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Discussion Starter #1
I'm looking to upgrade my current set of 215/55r18 firestones on my rallye. I want to go alittle wide and bigger to fill my wheel wells alittle better. Im at stock hight, 2wd, looking for a nice all-season tire. Any suggestions
 

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I really like the triple tread design thats put out by Firestone I think. I have them on all of my cars, except my jeep ironically.

Side note: Nice to see someone else from MD, I live about 30 minutes from Bmore
 

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Again, the Jeep Compass is not an off road unit and is designed and tuned to run a specific size tire. Going oversized can sometimes be a detriment not only for the speedometer but the overall handling of the car itself. Suspensions are built from computer data for the standard sized tires. Filling the wheel wells is not good physics.
 

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I agree with Sky.......just be careful selecting the proper shoes for your ride.
 

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Well, you could always put a small lift on it, but I always was a fan of the lifted vehicles, especially Jeeps...BTW Baltimore, welcome to the forum, hope you enjoy the site! :)

- Cherokee
 

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Again, lifting any vehicle can play hazards with the handling as you are going against the laws of physics. Plus, don't forget if you claim on your insurance and they inspect the vehicle and notice the lift they may object payment due to the modifications. Let's face it folks, these vehicles like the Compass are real good cars but that's all they are! They are for trips to the shopping center and commuting but not for playing combat.;)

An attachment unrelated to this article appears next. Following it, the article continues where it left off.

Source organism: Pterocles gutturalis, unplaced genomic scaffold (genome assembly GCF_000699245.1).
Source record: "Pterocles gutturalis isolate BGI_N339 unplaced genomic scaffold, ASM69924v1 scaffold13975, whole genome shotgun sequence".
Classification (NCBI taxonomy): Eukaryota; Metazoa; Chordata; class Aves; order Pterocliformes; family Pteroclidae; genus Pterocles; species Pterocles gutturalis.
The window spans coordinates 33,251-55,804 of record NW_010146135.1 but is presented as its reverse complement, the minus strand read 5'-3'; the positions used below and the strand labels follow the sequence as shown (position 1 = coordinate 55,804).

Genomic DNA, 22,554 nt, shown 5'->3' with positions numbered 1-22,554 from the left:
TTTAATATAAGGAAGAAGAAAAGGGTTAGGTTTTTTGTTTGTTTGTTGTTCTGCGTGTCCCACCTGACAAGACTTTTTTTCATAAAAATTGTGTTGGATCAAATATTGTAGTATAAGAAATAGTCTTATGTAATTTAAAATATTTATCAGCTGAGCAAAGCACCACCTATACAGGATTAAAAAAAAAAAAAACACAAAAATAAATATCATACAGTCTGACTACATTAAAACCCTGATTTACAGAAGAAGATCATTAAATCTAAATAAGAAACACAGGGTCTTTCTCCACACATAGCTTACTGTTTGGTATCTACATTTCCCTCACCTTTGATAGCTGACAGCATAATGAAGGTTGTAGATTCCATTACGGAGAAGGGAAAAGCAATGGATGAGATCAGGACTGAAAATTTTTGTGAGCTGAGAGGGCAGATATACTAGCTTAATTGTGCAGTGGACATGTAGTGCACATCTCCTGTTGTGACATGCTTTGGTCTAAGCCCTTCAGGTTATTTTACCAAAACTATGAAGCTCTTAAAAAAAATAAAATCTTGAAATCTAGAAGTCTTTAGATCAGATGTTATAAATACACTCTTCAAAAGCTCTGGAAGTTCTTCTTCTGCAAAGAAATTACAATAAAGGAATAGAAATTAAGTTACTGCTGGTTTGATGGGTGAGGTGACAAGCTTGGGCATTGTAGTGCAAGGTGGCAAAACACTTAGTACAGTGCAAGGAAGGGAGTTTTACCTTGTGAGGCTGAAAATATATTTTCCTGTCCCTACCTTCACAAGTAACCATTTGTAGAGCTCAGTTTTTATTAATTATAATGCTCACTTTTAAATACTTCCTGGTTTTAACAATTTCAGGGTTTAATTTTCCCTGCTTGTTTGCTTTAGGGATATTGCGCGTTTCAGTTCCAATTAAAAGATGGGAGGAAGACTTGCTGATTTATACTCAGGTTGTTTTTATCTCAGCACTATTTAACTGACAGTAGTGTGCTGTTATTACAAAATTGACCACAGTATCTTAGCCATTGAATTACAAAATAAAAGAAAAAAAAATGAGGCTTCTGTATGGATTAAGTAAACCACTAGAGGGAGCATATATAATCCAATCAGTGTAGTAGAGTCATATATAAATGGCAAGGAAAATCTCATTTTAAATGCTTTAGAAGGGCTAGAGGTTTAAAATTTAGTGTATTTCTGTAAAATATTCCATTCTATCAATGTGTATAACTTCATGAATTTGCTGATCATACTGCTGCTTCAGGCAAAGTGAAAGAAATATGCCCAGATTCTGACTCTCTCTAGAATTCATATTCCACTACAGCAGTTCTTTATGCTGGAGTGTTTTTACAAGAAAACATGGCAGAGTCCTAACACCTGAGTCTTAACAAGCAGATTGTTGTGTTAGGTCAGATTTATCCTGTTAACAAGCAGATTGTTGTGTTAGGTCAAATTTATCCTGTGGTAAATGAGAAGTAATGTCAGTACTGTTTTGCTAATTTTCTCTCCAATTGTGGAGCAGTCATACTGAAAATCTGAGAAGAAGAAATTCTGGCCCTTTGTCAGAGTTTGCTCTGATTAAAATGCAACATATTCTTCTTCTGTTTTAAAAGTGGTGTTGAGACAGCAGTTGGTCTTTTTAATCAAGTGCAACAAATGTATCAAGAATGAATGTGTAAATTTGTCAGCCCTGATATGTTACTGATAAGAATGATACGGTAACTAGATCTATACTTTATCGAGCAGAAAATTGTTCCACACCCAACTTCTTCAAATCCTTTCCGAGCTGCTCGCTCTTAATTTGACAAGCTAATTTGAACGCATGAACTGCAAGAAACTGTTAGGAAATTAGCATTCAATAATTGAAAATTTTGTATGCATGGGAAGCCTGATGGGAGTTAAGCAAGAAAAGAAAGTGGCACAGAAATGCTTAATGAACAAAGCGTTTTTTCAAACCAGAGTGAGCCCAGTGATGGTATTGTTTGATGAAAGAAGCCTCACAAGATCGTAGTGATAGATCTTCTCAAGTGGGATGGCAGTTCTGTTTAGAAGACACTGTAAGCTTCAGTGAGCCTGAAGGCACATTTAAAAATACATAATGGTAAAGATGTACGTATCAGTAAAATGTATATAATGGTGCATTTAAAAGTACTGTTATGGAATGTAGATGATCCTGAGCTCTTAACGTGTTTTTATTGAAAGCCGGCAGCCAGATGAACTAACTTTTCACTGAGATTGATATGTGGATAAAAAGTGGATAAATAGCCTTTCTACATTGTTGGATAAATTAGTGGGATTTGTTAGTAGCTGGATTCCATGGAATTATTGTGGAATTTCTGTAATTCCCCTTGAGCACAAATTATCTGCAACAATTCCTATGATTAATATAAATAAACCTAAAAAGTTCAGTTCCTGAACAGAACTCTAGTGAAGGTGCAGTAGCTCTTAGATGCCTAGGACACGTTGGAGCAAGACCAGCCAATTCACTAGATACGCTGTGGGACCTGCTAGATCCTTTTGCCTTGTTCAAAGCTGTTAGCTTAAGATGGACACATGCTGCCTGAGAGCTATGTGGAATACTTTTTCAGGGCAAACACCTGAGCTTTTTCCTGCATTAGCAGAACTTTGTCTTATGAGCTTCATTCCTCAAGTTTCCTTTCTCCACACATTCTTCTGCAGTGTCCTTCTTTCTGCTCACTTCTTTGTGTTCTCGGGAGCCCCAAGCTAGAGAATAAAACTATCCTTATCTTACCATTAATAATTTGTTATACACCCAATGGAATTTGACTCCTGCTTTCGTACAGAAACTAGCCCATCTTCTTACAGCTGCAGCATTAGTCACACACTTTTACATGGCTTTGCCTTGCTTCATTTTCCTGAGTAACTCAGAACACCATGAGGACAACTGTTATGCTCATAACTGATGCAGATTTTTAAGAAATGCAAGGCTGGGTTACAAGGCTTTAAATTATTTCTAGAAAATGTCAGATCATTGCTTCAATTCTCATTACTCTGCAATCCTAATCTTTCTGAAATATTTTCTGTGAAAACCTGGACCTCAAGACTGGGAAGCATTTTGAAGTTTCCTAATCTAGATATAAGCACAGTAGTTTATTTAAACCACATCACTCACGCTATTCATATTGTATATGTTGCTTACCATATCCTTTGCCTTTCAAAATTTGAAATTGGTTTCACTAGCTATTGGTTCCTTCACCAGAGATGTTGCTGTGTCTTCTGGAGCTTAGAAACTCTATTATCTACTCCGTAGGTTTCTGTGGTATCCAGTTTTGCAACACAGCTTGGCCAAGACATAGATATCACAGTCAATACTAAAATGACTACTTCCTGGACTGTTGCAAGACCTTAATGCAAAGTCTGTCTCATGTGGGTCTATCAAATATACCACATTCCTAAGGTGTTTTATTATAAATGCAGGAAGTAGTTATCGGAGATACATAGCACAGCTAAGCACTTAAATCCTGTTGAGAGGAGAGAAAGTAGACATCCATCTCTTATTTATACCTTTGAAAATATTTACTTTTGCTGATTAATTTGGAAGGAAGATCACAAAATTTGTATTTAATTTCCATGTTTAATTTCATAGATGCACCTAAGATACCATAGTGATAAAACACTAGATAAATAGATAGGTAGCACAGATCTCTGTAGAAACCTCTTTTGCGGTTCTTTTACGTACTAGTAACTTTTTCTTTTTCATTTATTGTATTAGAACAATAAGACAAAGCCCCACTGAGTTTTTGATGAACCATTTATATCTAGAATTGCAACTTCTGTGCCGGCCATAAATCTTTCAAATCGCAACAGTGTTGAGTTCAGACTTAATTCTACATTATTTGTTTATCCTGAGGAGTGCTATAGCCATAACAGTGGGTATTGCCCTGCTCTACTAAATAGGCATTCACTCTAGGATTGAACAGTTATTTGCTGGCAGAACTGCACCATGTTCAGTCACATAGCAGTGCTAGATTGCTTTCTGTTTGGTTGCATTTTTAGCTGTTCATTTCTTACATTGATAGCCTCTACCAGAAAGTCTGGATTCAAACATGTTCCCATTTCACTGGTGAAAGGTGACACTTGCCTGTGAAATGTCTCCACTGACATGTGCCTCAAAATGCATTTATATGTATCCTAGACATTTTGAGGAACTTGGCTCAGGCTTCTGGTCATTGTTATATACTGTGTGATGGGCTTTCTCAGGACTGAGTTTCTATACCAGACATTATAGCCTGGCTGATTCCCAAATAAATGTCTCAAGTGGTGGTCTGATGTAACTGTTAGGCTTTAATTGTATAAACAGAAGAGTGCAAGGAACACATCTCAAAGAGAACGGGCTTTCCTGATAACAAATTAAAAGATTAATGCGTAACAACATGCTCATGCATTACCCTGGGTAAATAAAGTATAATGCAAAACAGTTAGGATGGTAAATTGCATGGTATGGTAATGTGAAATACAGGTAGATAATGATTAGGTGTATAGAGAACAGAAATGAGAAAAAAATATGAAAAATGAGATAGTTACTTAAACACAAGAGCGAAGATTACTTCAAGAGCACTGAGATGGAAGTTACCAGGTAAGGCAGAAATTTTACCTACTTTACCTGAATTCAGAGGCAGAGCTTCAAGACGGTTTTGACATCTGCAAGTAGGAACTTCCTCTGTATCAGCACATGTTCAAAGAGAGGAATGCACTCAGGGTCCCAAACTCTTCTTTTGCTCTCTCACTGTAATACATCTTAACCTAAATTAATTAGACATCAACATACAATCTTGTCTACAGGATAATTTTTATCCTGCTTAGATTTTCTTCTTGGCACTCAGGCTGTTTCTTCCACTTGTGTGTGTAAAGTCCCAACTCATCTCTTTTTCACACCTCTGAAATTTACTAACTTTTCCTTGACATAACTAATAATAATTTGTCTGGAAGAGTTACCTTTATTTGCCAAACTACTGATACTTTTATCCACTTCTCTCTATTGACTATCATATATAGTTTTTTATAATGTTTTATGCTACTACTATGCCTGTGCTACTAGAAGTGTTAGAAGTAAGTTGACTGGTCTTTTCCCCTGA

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Discussion Starter #7
Going a 1/2" wider or taller on a tire wont hurt a thing. People up tire size everyday... unless your compass is actually a Kia, upping tire size isnt really that big of a deal. If you up it a 1/2" your speedo wont be off that much, plus comps in cars now days can relearn **** like that- they can recalibrate themselves for the tire size. Or if your that much of a stickler, you could have your dealership do it. Preciate the physics lesson
 

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Baltimore, you're right in that that little bit of change is not really going to make much a difference, and while the vehicle's computer may be able to accomodate the change, the TPMS system cannot, so that's the only complication I see here.

- Cherokee
 

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You might want to look at Nokian. They make a line of tires Snowflake winter and DOT certified to industry standard which designed for all year round use. I have them on my Grand Cherokee and my sons Explorer. Once winter get close I'll look into size compatibility etc mounted on steel rims at this time since I don't want to through out the Firestones which have tons of thread left on them.
 

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You should stick to the size spec'd out on the door sticker which is what it was built for. Changing the size more than on step in profile (that the 50/55/60/70) number on your tire or width could affect performance and will change the speedo slightly.

You have to ask yourself. Why do I want to change the size. You may of course find a much better tire, thread, rubber from a different manufacture for your driving.